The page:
It’s that time of year again, the event that every New Year brings: the annual train fare increases.
Every January, train passengers have an added post-Christmas expense. The question is never whether, but how much.
It is not a question that is easily answered either. National Rail has announced that the overall average increase in 2015 will be 2.2%, the lowest in five years. But that’s the average. Regulated fares, which include season tickets, have been capped at a maximum increase of 2.5%. Unregulated fares could be increasing more. Or less.
If a traveller is a season ticket holder, it is a simple search to see how much their ticket will cost next time their existing one expires. But for occasional travellers or those who are regular rail users, but not often enough to make a season ticket pay or not always to the same location, well then it’s a much harder calculation. It will depend not only on where someone is going, but what time of day and how far in advance they can buy their tickets.
Therefore, there are many factors that will influence how much pain the annual event will inflict on household budgets. The follow-up question is whether this is a pain that can and should be borne.
The Campaign for Better Transport has already answered a clear and resounding ‘No’. They have conducted research that indicates that some season ticket holders have experienced fare increases of more than 20% since January 2010 – a period over which average wages have risen by 6.9%.
Yet even these relatively straightforward percentages mask a more worrying regressive trend; the cost of train travel for the part-time or flexible worker. This cohort includes those who work from home, or at odd times, or in a number of different locations on a semi-regular basis. Many of these flexible workers make less than their full-time counterparts and have seen less increase in their wages during the recession, yet whether regulated or not, they still face large annual increases in fares. There are no discounts available to many such workers, not even the marginal ones available to season ticket holders, who save by travelling more.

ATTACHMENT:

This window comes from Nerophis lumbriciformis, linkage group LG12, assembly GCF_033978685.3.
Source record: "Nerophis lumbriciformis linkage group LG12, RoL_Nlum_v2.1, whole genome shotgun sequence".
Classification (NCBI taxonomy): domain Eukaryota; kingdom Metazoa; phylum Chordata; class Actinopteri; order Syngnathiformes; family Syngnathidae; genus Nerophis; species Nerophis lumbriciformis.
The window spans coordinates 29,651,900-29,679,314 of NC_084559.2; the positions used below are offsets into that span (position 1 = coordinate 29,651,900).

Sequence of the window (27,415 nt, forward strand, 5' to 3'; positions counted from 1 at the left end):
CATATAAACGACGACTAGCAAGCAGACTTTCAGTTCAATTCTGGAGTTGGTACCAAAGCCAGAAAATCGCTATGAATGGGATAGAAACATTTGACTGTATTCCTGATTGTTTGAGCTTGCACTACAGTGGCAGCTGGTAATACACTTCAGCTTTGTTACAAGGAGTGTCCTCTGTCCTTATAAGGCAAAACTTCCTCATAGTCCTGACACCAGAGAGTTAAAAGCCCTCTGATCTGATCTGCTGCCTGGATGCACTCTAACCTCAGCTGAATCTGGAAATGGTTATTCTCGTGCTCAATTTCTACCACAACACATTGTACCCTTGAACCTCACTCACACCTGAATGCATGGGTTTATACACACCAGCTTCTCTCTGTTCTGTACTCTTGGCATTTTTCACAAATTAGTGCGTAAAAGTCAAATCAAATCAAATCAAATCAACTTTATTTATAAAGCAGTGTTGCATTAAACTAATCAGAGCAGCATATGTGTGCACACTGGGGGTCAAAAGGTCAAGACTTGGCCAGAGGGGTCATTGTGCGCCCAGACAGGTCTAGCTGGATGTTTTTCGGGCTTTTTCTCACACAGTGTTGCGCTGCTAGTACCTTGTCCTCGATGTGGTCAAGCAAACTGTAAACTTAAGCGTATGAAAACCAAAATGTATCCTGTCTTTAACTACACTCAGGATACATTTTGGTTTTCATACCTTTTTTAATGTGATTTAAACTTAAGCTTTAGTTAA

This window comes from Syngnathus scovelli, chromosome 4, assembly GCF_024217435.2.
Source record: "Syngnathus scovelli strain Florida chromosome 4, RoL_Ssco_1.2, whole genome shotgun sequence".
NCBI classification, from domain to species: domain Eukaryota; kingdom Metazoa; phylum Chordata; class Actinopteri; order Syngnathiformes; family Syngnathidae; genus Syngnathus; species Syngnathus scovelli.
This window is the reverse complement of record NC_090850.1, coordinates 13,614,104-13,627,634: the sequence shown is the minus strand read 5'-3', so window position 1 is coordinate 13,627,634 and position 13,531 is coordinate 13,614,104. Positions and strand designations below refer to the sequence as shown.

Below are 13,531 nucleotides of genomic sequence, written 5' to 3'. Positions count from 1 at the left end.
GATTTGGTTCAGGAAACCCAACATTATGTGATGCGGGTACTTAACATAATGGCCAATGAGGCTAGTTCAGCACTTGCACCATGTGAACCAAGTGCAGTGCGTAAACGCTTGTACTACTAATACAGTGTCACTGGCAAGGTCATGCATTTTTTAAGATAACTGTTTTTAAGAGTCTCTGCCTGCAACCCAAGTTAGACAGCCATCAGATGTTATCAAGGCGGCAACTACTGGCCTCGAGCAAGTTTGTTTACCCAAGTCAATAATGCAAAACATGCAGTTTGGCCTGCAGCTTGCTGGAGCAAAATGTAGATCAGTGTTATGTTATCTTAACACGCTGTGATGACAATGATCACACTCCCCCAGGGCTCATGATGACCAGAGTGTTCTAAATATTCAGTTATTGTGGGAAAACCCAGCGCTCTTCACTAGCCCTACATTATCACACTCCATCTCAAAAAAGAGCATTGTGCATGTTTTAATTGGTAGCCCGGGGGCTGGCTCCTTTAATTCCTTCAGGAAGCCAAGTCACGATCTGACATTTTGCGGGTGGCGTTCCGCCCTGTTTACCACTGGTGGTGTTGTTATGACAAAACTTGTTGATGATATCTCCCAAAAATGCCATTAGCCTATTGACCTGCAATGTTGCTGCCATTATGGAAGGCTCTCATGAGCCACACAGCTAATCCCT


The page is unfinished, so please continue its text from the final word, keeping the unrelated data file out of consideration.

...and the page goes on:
In 2012, the Government ran a consultation on rail fares and ticketing. Proposals included using smart ticketing to offer different types of discounts. These could include carnet tickets (e.g. buy ten journeys and get the eleventh free), loyalty points for travel on a certain network, and promotions for those who can travel off-peak, but cannot buy advance tickets.
The capability to provide such tickets was predicated on exchanging the out-dated and information-poor magnetic strip tickets for smartcards or perhaps tickets purchased through cloud computing and stored on mobile phones. The relevant technology and appropriate business arrangements were to be trialled in the southeast as part of the ‘SEFT’ (southeast flexible ticketing) project, focused on commuter routes into London. Three years on and the most progress that can be reported is a pilot within a trial and some contract appointments. This is not necessarily behind schedule, but it won’t be helping any flexible workers soon. Especially as the plan is to issue normal season tickets on smartcards before any new products, allowing actual detailed data collection about rail journeys for the first time in the UK.
So, unfortunately, for most, the only silver lining of the annual rail fare rises in 2015 is that it could have been worse.